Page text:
Weather Forecast


Editorial: It’s cold, but what else is new?

The Forum of Fargo-Moorhead

Ed McMahon used to ask late-night television host Johnny Carson, “how cold is it?” The gag was anticipated whenever the weather in Southern California was, by California standards, cold. “It’s so cold,” Johnny would respond, “that …” and then came the punch line.

So, how cold is it in North Dakota and Minnesota? Quite cold, but by standards of the Northern Plains and Upper Midwest, it is not unusually cold. For example, December seemed ferociously cold, but it was not cold enough to rank in the top 10 of the coldest Decembers in the Fargo-Moorhead region. January is off to a frigid start, but as of today, no low-temperature records have been broken.

Statistics tell one story. The effects of an extended cold snap tell another. Records or not, it feels extremely cold because, well, it is. By any common-sense measure, 24 below zero in the morning accompanied by a stiff breeze are numbingly cold phenomena. And when the high at midday is stuck at double-digit subzero numbers, no spinning of records and statistics can ameliorate the effects of such intense cold.

Residents who have lived in the Red River Valley a long time expect deep cold in mid-winter. It’s a rare winter that is remembered as “warm,” that is only a couple of subzero days. “We’re used to it,” we like to say.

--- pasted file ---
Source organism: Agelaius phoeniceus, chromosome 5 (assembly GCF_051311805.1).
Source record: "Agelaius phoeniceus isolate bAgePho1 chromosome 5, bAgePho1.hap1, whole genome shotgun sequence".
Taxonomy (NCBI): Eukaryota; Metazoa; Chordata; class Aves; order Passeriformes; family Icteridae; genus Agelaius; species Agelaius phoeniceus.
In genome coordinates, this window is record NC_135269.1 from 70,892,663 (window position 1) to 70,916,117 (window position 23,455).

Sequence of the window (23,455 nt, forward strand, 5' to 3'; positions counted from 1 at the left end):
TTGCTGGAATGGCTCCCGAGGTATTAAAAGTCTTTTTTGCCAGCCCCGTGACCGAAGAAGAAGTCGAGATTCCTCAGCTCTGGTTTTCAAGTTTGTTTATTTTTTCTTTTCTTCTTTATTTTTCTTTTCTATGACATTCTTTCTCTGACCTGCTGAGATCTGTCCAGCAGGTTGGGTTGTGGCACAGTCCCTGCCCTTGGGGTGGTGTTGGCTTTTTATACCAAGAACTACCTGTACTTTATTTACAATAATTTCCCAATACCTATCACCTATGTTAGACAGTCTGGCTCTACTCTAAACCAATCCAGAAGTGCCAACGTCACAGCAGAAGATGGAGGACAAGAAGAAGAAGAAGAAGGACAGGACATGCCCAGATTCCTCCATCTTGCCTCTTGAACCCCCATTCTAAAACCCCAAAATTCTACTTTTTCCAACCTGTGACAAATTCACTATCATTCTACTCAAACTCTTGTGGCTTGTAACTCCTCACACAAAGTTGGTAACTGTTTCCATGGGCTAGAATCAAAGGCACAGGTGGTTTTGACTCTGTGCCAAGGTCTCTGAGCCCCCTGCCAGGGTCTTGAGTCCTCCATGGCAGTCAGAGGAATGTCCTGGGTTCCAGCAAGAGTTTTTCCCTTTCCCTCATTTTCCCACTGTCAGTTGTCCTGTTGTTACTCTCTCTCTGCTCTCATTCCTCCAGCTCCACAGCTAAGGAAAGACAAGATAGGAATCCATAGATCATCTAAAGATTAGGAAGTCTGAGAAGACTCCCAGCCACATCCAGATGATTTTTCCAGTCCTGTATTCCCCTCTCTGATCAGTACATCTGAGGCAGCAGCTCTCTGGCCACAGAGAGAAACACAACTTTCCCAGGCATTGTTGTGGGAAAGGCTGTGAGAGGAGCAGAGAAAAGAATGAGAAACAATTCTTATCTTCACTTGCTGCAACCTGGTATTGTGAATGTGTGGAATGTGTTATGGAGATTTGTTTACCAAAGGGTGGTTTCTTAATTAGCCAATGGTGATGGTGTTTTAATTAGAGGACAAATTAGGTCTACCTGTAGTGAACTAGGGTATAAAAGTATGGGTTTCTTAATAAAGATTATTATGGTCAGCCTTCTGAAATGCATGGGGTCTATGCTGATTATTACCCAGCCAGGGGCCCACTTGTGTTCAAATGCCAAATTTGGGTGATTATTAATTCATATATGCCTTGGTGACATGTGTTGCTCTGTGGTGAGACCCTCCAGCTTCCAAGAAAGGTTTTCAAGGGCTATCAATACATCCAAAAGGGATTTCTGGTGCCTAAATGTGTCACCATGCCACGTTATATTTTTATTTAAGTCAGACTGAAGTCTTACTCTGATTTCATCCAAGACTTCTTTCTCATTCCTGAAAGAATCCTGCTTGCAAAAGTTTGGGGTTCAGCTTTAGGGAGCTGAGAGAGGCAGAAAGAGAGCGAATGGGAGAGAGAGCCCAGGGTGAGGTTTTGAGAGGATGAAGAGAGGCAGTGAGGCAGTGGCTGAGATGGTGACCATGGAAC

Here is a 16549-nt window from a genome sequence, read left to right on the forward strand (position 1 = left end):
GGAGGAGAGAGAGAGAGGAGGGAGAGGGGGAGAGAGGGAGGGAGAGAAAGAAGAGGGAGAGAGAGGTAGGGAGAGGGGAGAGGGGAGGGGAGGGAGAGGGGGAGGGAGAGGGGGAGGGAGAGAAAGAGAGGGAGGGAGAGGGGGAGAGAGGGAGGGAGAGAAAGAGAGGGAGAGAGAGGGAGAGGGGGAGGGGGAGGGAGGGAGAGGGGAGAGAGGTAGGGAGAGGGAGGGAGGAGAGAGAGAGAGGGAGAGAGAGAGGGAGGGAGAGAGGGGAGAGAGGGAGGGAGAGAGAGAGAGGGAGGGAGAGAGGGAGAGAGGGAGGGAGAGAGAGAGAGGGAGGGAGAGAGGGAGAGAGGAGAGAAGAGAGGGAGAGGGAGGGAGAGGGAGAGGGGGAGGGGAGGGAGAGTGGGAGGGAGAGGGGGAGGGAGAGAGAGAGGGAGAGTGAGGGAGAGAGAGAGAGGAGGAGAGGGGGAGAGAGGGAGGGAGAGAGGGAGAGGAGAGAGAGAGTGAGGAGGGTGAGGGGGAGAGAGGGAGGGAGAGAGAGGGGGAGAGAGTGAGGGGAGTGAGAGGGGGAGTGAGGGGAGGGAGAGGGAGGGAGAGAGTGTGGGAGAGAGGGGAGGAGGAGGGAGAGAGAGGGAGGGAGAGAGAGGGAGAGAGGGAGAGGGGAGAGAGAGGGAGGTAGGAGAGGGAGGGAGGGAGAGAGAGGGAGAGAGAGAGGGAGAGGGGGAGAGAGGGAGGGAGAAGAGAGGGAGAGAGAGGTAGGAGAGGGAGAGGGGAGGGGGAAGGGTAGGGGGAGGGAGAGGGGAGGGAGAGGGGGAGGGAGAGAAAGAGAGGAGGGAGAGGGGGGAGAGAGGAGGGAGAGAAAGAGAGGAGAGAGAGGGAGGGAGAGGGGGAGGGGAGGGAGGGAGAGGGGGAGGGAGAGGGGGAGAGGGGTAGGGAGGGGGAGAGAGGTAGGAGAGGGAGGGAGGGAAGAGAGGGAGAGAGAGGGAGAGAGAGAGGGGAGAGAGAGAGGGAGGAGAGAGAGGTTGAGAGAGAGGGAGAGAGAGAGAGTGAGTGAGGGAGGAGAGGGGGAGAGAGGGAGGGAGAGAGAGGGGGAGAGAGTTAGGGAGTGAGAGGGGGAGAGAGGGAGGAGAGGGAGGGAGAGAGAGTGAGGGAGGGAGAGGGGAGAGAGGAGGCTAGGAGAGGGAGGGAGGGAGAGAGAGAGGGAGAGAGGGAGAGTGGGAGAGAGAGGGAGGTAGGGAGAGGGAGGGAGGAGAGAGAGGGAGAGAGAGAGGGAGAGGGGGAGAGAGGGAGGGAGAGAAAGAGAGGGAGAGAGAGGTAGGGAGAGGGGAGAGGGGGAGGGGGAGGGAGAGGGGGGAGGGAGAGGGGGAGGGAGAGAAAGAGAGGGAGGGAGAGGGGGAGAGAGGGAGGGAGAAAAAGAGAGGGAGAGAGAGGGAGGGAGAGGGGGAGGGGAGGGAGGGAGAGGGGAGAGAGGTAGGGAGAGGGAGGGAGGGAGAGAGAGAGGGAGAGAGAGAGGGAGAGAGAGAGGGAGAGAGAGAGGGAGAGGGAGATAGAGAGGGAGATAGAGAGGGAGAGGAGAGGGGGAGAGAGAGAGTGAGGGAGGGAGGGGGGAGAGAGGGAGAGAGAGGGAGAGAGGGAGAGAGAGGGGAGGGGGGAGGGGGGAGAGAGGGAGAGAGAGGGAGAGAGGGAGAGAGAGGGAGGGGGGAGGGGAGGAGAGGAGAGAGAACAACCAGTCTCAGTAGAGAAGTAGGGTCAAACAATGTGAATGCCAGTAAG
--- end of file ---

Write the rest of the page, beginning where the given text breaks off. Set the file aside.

Fair enough. But there are more newcomers to the region than ever before. Many of them hail from places that never get so cold. For them, below-zero temperatures are as alien as mosquitoes in January are to Fargoans. Consider: How would you like to be an Oklahoman who migrated to North Dakota to work in the Bakken oil boom? Can you imagine what conditions must be like on an oil rig during this cold spell?

It won’t last forever. It never does. Indeed, the forecast indicates warming by the end of the week to daytime highs flirting with 35 degrees above zero. That is positively balmy.

And more good news: Thus far, the region has not been socked with a genuine blizzard. If the forecast is right, there is no stormy weather in sight for at least a week.

So, “how cold is it?” Really cold but bearable. Life and commerce and travel have not been paralyzed. Most people know how to deal with what is, in fact, rather routine weather up here. It’s not much fun, but take heart: A slight warm-up is not far off.